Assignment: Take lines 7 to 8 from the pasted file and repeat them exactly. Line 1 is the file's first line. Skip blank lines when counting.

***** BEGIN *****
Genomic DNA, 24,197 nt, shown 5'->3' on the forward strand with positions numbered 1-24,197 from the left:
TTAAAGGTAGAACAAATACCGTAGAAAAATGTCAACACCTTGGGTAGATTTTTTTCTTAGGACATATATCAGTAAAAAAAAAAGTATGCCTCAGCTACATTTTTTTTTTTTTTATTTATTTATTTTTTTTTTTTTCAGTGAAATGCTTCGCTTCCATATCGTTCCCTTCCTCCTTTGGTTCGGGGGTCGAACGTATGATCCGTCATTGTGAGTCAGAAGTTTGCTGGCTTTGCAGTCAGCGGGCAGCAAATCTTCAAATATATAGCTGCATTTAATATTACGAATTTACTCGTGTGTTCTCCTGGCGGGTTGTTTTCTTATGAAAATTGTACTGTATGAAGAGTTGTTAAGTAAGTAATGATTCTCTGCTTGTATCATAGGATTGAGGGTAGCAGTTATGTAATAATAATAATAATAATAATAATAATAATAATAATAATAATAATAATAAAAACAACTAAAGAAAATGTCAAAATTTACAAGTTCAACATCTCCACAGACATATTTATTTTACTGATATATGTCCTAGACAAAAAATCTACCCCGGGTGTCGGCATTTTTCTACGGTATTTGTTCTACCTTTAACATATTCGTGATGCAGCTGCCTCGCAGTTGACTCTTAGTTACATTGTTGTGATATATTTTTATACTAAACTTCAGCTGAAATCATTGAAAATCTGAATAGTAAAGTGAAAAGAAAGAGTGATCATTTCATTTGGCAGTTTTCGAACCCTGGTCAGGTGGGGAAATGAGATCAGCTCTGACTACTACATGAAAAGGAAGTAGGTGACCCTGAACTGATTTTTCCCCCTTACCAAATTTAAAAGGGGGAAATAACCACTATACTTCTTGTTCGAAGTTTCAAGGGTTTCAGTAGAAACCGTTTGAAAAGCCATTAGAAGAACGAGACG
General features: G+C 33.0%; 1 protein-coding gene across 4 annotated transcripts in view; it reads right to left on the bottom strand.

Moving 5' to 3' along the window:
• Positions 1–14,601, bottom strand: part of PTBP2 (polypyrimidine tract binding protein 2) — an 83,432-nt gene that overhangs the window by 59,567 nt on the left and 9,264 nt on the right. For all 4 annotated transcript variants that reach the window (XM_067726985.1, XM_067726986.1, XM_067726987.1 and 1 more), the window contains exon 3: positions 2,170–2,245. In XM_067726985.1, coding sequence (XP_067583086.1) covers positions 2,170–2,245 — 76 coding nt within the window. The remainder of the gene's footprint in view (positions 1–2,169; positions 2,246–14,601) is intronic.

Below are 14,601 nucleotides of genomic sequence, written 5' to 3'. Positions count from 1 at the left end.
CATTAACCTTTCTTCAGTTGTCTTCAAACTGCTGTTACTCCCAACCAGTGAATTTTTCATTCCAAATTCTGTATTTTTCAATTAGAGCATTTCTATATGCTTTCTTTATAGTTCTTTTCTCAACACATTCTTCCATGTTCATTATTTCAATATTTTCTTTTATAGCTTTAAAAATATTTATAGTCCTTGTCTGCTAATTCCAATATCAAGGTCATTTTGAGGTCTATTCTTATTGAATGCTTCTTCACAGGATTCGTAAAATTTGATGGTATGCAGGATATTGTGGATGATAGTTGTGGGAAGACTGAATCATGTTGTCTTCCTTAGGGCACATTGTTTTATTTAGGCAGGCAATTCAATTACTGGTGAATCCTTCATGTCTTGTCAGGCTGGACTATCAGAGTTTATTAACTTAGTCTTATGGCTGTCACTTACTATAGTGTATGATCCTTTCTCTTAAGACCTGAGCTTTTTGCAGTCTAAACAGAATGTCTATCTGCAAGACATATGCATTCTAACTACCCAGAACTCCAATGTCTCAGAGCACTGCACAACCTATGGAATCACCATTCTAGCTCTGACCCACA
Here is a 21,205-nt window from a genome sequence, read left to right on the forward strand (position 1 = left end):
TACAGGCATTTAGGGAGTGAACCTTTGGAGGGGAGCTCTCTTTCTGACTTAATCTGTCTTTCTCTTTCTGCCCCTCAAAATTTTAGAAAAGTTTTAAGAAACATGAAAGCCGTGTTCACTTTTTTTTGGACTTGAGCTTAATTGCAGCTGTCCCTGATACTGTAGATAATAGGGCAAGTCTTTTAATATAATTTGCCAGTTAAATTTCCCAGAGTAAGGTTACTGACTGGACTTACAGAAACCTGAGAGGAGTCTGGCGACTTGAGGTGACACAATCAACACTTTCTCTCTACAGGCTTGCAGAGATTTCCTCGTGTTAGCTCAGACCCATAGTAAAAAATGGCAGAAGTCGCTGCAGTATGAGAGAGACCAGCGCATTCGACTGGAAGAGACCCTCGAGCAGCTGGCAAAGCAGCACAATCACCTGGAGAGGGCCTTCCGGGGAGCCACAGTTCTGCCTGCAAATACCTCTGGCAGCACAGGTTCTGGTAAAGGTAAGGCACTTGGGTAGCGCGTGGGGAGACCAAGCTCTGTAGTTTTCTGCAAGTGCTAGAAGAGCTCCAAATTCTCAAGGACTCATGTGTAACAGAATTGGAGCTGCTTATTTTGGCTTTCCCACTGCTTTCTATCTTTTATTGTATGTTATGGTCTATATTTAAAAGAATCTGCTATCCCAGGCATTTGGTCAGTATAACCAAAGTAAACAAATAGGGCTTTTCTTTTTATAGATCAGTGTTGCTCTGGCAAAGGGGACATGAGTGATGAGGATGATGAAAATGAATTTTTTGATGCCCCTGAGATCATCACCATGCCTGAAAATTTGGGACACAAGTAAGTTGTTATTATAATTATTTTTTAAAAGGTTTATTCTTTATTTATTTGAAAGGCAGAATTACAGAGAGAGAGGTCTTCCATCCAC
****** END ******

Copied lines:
CATTAACCTTTCTTCAGTTGTCTTCAAACTGCTGTTACTCCCAACCAGTGAATTTTTCATTCCAAATTCTGTATTTTTCAATTAGAGCATTTCTATATGCTTTCTTTATAGTTCTTTTCTCAACACATTCTTCCATGTTCATTATTTCAATATTTTCTTTTATAGCTTTAAAAATATTTATAGTCCTTGTCTGCTAATTCCAATATCAAGGTCATTTTGAGGTCTATTCTTATTGAATGCTTCTTCACAGGATTCGTAAAATTTGATGGTATGCAGGATATTGTGGATGATAGTTGTGGGAAGACTGAATCATGTTGTCTTCCTTAGGGCACATTGTTTTATTTAGGCAGGCAATTCAATTACTGGTGAATCCTTCATGTCTTGTCAGGCTGGACTATCAGAGTTTATTAACTTAGTCTTATGGCTGTCACTTACTATAGTGTATGATCCTTTCTCTTAAGACCTGAGCTTTTTGCAGTCTAAACAGAATGTCTATCTGCAAGACATATGCATTCTAACTACCCAGAACTCCAATGTCTCAGAGCACTGCACAACCTATGGAATCACCATTCTAGCTCTGACCCACA
Here is a 21,205-nt window from a genome sequence, read left to right on the forward strand (position 1 = left end):